• Infections: In rare cases, infections or abscesses in the area surrounding the coccyx can result in pain and discomfort.
  • Tumors: Though very uncommon, tumors in the coccyx area can cause pain.
  • Idiopathic: In some instances, no specific cause for tailbone pain can be identified, and it is classified as idiopathic coccydynia.

 

Tailbone pain can make sitting, standing, and performing daily activities challenging. It can also lead to discomfort during bowel movements and intercourse. The pain can be either acute (short-term) or chronic (long-lasting).

 Main Symptoms of Tailbone Pain

Tailbone pain, or coccydynia, can manifest with a variety of symptoms, which can range from mild discomfort to severe pain. The specific symptoms may vary among individuals, but typical indicators of tailbone pain include:

  • Localized Pain: Pain in the area around the tailbone is the hallmark symptom of coccydynia. This pain is typically concentrated at the base of the spine, just above the buttocks.
  • Pain When Sitting: One of the most noticeable symptoms is pain when sitting down, especially on hard surfaces or for extended periods. This discomfort can make sitting at a desk, driving, or even social activities challenging.
  • Pain During Bowel Movements: Some individuals may experience increased pain or discomfort during bowel movements, as sitting and straining can pressure the tailbone.
  • Pain During Intercourse: Tailbone pain can lead to discomfort or pain during sexual intercourse, particularly in positions that put pressure on the coccyx area.
  • Localized Tenderness: The area around the tailbone can become tender to the touch, and individuals may experience increased pain when pressure is applied to the coccyx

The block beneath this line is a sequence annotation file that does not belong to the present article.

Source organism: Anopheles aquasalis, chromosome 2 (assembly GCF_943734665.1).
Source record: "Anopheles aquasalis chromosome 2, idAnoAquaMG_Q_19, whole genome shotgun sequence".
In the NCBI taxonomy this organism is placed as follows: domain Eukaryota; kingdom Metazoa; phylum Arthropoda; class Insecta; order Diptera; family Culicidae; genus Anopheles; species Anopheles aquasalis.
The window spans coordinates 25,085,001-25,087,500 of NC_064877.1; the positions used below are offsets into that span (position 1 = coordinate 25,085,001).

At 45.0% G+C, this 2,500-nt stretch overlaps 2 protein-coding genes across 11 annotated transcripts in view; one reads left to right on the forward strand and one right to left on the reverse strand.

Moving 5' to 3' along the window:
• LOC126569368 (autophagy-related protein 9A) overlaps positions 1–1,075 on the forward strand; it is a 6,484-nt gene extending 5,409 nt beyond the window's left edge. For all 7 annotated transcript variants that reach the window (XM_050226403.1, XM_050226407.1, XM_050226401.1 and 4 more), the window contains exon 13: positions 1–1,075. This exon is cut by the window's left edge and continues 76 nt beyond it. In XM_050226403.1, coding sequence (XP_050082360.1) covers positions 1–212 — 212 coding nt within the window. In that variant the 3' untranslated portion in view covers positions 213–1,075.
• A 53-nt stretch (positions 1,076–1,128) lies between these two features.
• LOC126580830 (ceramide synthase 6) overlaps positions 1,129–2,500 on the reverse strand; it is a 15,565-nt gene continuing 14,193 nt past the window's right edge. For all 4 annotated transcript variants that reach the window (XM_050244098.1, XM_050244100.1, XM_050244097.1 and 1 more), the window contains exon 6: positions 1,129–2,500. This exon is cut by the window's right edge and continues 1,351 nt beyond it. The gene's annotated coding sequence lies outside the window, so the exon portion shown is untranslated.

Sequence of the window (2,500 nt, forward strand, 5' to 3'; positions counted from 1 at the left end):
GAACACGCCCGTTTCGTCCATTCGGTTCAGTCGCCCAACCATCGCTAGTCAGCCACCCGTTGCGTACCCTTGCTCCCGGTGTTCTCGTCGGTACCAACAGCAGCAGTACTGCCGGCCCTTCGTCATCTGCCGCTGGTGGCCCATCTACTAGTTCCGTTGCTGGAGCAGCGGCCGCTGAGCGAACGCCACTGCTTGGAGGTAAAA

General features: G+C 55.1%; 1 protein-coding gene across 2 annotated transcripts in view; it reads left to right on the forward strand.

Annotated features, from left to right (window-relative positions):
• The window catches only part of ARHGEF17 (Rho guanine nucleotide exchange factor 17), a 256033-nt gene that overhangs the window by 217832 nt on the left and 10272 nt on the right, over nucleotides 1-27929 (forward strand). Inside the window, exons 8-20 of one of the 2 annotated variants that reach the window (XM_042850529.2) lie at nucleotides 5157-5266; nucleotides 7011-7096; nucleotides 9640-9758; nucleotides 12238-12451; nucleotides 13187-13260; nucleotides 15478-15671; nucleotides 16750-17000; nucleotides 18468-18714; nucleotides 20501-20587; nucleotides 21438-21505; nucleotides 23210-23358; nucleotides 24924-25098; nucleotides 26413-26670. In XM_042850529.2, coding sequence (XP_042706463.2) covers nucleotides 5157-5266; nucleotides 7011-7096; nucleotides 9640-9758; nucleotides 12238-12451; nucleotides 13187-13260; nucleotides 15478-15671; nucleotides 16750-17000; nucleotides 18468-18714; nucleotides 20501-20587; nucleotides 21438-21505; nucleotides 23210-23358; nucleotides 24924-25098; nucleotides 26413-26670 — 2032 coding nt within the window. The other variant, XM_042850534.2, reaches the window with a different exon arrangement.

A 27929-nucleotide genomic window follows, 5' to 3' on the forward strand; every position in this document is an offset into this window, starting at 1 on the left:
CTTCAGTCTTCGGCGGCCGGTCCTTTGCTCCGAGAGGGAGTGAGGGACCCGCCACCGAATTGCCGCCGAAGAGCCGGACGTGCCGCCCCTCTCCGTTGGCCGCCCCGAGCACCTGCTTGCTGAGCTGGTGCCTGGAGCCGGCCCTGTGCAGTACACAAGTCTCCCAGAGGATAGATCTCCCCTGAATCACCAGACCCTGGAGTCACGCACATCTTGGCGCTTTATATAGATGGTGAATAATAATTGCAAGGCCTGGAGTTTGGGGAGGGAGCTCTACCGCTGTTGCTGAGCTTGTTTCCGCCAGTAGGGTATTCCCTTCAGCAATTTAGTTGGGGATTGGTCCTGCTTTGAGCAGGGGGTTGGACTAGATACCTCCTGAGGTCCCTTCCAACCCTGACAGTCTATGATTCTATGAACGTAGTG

How to Relieve Tailbone Pain? 

Relieving tailbone pain or coccydynia can involve a combination of at-home remedies, medical treatments, and lifestyle adjustments. Here are some effective methods to help alleviate and manage tailbone pain:

  • Self-Care and Home Remedies: Apply an ice pack to the painful area for 48 hours to reduce inflammation. Afterwards, you can alternate with heat therapy, such as a warm compress, to relax tense muscles. You can have a pain killer like ibuprofen or paracetamol to reduce your pain, but first, ask your doctors.
  • Specially Designed Cushions: Use circular cushions, donut cushions, or coccyx cushions when sitting. These cushions are designed to relieve pressure on the tailbone, promoting comfort during prolonged periods of sitting.
  • Activity Modification: Avoid activities that worsen your pain, such as sitting for extended periods or engaging in exercises that put pressure on the tailbone. Modify your activities to minimize tailbone strain.
  • Pelvic Floor physical therapy: For some individuals, tailbone pain is related to pelvic floor dysfunction. Pelvic floor physiotherapy can help address issues with pelvic floor muscles, which may be contributing to the pain.

Conclusion: 

The key to a happier, healthier you lies in effective treatment, tailored exercises, and expert guidance. By incorporating these ten tailbone pain exercises into your daily routine and seeking the care of a skilled physical therapist, you can find relief and get back to your normal range of motion.

Remember, Proremedy Physiotherapy Mississauga is here to support you on your path to recovery. With their expertise in treating coccyx pain and other musculoskeletal conditions, you can trust that you’re in capable hands. So, don’t let tailbone pain disrupt your life any longer. Start your journey to a pain-free, happier you today.

Picture of Physiotherapist Arpan Hundal

Physiotherapist Arpan Hundal

Arpan has been practicing as a physiotherapist since 2010, starting her career in a trauma center in India where she worked with post-traumatic and post-operative cases. She moved to Canada and continued her independent practice, specializing in musculoskeletal, orthopaedic issues, sports injuries, and pelvic health physiotherapy. She has experience dealing with MVA and WSIB clients and has been working in the Mississauga community since 2015.

Picture of Physiotherapist Arpan Hundal

Physiotherapist Arpan Hundal

Arpan has been practicing as a physiotherapist since 2010, starting her career in a trauma center in India where she worked with post-traumatic and post-operative cases. She moved to Canada and continued her independent practice, specializing in musculoskeletal, orthopaedic issues, sports injuries, and pelvic health physiotherapy. She has experience dealing with MVA and WSIB clients and has been working in the Mississauga community since 2015.